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Sea Turtles Often Get Lost for Miles, but Always Find Their Destination

Animals
Sea Turtles Often Get Lost for Miles, but Always Find Their Destination
A nesting green sea turtle with a satellite tag. U.S. Geological Survey

By Elizabeth Claire Alberts

When baby sea turtles hatch from their eggs, they skitter across the sand to the shoreline before disappearing into the open ocean. Many years later, by some remarkable feat, female turtles find their way back, sometimes traveling thousands of kilometers, to arrive at the exact beach where they were born. This time, it's to lay their own eggs.


It's believed that turtles use the Earth's geomagnetic field to find their way, but there is still a lot that's unknown about this process. A team of scientists, who published a new paper in Current Biology this month, used satellite tracking to study the navigation skills of female green turtles (Chelonia mydas). They found that while green turtles eventually arrived at their preferred destination, they didn't always get there with pinpoint accuracy, but followed a kind of "crude map."

A green turtle in Martinque. Michelle Roux / Coral Reef Image Bank

"I think we had this idea that turtles were running on rails, and that they had some sort of fine scale navigational ability," Alex Rattray, co-author of the paper and research fellow at the School of Life and Environmental Sciences at Deakin University in Australia, told Mongabay. "But what we found out is that they make mistakes, they miss their targets, they overshoot the targets, and they do a lot of searching."

Nesting grounds aren't the only locations sea turtles habitually return to — they also return to the same foraging grounds. In fact, another study found that migrating sea turtles were so loyal to their preferred foraging locations that they would bypass other suitable places to forage while searching for their "home" site. Green turtles, in particular, demonstrate a very high fidelity to foraging grounds, and do not stop anywhere else during open-ocean crossings, according to the study, which makes the species an ideal subject matter.

The research team collected data by fitting satellite trackers to 35 sea turtles nesting on the island of Diego Garcia in the Indian Ocean. The trackers transmitted high-accuracy Fastloc-GPS location data several times each day. Once the turtles laid their eggs, they returned to the ocean to travel to their foraging grounds off the coasts of small, isolated islands. But most of the time, the turtles did not get there directly, sometimes traveling several hundred kilometers off course before reaching their destination.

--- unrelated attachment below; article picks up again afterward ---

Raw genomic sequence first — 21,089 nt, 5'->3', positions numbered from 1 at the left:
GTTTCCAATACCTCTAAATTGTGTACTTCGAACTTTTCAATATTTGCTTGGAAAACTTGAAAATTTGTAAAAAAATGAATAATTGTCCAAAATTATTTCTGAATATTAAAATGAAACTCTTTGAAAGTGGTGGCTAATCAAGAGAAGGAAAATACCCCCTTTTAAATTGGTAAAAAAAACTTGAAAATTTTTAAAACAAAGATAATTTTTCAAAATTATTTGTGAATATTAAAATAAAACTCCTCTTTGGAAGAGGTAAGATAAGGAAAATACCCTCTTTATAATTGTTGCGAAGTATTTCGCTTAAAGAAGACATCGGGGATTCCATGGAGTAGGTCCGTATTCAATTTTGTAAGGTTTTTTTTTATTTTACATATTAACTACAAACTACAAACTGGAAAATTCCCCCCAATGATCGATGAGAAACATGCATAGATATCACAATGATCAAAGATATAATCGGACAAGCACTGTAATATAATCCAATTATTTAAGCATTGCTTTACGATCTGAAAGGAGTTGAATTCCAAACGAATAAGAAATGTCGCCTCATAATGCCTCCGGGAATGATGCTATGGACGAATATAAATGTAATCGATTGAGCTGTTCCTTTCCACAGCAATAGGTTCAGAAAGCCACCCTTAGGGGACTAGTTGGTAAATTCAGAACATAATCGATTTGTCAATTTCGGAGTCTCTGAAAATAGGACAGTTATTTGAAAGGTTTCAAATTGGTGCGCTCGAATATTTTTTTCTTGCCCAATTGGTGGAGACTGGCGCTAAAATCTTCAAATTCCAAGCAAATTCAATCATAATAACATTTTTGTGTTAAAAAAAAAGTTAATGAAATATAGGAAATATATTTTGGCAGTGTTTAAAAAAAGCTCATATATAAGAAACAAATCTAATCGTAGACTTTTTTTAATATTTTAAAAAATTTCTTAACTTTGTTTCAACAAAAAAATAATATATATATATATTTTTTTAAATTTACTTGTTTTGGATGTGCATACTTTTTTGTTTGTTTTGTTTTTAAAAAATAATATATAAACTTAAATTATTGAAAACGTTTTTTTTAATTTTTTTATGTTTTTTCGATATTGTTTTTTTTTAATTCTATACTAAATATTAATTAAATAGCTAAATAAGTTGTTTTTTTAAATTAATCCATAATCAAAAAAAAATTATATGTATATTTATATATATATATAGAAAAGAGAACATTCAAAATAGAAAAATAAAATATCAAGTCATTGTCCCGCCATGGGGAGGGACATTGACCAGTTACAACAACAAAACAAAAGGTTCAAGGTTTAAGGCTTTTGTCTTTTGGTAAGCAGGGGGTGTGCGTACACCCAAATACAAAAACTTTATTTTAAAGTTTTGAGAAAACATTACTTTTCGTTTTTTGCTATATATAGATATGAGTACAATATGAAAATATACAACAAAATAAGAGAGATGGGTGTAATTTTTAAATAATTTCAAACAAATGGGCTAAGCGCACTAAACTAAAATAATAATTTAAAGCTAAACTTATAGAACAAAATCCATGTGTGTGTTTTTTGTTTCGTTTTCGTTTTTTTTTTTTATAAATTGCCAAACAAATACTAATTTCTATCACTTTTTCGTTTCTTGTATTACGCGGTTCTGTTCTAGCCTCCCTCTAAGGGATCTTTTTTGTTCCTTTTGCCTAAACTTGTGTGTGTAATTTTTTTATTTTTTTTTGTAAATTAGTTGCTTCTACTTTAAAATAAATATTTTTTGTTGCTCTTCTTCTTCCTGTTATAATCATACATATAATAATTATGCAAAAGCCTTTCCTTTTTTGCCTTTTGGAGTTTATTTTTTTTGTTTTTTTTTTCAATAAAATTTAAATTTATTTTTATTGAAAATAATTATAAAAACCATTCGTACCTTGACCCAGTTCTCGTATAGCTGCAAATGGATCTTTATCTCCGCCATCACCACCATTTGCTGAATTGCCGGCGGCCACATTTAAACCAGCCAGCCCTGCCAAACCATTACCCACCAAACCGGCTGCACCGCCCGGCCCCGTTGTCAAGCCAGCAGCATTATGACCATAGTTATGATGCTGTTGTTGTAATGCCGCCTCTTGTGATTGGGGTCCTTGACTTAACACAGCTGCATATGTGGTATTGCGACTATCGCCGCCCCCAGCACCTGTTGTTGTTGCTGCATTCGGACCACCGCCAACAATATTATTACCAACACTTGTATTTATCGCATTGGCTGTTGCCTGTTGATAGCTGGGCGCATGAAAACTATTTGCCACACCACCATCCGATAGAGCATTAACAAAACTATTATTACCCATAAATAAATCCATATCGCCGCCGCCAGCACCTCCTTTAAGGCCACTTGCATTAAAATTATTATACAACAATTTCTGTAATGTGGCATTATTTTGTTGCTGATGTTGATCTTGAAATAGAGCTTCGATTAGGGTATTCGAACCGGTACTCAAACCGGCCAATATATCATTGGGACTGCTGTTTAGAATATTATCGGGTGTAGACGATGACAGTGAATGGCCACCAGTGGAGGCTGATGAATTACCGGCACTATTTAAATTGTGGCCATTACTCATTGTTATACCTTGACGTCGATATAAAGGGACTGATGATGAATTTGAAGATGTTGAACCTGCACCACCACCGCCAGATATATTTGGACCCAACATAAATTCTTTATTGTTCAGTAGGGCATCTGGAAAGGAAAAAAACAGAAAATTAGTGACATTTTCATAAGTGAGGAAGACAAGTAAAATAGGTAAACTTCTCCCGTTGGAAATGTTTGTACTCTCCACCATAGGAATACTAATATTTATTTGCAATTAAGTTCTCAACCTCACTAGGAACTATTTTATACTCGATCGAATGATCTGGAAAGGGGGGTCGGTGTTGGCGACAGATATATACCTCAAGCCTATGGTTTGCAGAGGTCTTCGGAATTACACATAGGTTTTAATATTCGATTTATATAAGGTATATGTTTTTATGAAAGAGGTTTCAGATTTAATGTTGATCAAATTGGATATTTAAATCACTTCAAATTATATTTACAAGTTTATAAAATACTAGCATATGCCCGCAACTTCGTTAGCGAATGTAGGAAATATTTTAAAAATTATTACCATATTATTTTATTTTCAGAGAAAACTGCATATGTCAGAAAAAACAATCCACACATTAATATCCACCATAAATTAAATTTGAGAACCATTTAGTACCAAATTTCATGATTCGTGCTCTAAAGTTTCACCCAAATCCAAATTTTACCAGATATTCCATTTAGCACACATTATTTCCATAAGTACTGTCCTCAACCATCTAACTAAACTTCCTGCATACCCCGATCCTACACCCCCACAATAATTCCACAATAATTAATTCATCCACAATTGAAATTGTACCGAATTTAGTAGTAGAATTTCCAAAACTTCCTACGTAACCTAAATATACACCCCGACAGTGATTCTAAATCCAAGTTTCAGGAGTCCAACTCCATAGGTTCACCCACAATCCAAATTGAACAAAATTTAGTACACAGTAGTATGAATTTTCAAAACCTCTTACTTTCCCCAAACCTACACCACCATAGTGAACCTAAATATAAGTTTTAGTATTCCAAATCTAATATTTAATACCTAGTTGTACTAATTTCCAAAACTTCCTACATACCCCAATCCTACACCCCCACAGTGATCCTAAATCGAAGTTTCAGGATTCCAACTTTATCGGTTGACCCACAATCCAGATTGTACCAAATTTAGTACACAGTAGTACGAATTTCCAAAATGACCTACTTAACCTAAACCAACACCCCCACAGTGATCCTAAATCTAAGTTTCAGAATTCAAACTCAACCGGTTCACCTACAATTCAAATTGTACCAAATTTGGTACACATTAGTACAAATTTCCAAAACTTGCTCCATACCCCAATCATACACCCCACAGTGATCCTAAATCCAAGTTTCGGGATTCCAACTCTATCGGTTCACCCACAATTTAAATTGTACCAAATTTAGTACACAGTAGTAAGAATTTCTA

"We were also surprised at the distance that some turtles migrated," Graeme Hays, lead author of the study and the Alfred Deakin professor of marine science at Deakin University, said in a statement. "Six tracked turtles travelled more than 4,000 kilometers [2,500 miles] to the east African coast, from Mozambique in the south, to as far north as Somalia. So, these turtles complete round-trip migrations of more than 8,000 kilometers [5,000 miles] to and from their nesting beaches in the Chagos Archipelago."

While the green turtles traveled via circuitous routes, the study showed that they do have the ability to navigate vast swaths of the ocean, and to reorient themselves when astray.

"None of these turtles got irrevocably lost," Rattray said. "They all eventually found a way home. One of the turtles … [traveled off course] about 200 kilometers [120 miles] south of its destination after one month, and then spent another two months finding its way back to its target after it'd overshot it.

Green sea turtle. Greg Asner

"They're amazing creatures," he added, "and they truly are the number one navigators in the world."

Green turtles are an endangered species on the IUCN Red List. Primary threats include fishing net entanglement, habitat degradation, boat strikes, and egg harvesting. However, due to global conservation efforts, green turtle populations appear to be slowly rebounding.

Rattray said the team hopes its findings will help inform efforts to protect larger areas of the ocean, encompassing both the nesting and foraging grounds of sea turtles.

"Diego Garcia is a marine protected area … but they [female green turtles] are only there about 10% of their lives," Rattray said. "The rest of the time, they don't respect national boundaries. So, the conservation future of these turtles relies on the efforts of 12 to 15 governments. There has to be a concerted effort throughout the rest of the turtle's life cycle to protect them in some way."

Reposted with permission from Mongabay.

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